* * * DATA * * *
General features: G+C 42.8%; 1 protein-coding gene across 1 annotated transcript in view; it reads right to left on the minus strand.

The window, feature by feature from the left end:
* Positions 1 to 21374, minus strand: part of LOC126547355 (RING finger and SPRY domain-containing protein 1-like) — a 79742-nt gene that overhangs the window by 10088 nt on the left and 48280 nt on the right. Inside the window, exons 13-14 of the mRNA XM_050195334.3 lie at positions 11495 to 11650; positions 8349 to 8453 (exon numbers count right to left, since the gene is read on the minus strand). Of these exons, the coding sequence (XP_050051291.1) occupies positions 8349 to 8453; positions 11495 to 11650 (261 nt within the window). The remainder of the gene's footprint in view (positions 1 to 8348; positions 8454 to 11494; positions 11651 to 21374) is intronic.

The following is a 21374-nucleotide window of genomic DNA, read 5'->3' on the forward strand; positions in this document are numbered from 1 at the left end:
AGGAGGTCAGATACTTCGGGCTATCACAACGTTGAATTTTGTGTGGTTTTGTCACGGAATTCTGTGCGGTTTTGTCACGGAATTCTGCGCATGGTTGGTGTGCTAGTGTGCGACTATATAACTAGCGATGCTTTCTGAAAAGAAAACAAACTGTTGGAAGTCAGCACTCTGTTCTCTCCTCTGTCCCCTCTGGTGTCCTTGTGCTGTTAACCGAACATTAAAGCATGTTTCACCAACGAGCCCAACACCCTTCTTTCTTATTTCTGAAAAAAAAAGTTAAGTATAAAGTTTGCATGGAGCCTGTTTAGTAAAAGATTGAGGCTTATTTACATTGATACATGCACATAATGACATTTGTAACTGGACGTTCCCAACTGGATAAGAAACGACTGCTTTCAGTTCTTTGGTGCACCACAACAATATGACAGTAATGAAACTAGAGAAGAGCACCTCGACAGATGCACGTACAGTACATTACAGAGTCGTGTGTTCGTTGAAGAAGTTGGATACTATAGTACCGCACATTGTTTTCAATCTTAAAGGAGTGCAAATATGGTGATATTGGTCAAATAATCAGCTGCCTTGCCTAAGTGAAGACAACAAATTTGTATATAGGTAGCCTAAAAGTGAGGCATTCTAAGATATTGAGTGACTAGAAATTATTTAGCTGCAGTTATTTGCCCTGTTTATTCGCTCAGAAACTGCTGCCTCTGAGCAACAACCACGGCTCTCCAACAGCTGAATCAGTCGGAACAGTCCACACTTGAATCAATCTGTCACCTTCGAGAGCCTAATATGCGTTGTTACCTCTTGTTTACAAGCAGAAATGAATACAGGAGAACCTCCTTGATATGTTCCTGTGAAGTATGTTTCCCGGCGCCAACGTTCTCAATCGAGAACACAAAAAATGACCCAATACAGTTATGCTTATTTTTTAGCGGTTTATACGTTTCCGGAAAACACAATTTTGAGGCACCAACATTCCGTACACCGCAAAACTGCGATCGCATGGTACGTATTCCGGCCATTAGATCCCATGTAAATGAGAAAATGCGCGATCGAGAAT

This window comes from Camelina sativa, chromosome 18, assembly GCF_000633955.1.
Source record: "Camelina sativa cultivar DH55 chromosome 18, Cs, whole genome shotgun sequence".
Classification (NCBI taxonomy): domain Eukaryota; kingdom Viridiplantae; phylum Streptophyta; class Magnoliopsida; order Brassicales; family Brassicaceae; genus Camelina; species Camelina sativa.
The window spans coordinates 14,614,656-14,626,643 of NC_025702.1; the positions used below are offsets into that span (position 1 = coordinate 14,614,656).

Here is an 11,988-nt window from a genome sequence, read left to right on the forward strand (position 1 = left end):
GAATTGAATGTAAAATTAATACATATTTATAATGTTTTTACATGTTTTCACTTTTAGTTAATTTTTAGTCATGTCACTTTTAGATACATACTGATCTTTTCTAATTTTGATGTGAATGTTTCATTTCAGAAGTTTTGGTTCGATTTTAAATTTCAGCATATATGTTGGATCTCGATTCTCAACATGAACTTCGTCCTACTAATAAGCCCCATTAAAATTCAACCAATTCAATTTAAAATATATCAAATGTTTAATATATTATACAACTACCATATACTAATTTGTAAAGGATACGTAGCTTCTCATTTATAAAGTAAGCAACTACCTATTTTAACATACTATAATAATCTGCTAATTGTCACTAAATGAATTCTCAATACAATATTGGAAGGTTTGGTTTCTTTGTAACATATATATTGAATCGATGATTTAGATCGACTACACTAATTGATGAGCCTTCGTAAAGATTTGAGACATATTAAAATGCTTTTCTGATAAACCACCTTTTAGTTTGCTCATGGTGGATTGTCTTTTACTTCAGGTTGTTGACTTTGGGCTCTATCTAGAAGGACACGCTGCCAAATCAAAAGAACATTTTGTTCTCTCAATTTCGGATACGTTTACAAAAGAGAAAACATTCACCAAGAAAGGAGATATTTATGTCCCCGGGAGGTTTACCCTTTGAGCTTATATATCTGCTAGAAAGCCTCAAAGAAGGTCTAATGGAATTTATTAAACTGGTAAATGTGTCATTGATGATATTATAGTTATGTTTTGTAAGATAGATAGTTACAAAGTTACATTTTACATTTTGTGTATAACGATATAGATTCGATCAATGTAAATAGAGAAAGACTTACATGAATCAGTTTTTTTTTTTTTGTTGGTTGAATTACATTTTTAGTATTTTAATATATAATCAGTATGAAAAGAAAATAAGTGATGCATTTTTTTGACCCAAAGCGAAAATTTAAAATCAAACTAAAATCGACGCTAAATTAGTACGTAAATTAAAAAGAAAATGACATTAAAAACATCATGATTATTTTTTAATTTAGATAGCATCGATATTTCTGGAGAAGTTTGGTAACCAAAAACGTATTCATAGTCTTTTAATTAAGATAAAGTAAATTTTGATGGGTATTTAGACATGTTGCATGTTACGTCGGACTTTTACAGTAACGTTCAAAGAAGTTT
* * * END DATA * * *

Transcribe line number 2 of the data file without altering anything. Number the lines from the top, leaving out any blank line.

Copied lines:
The window, feature by feature from the left end: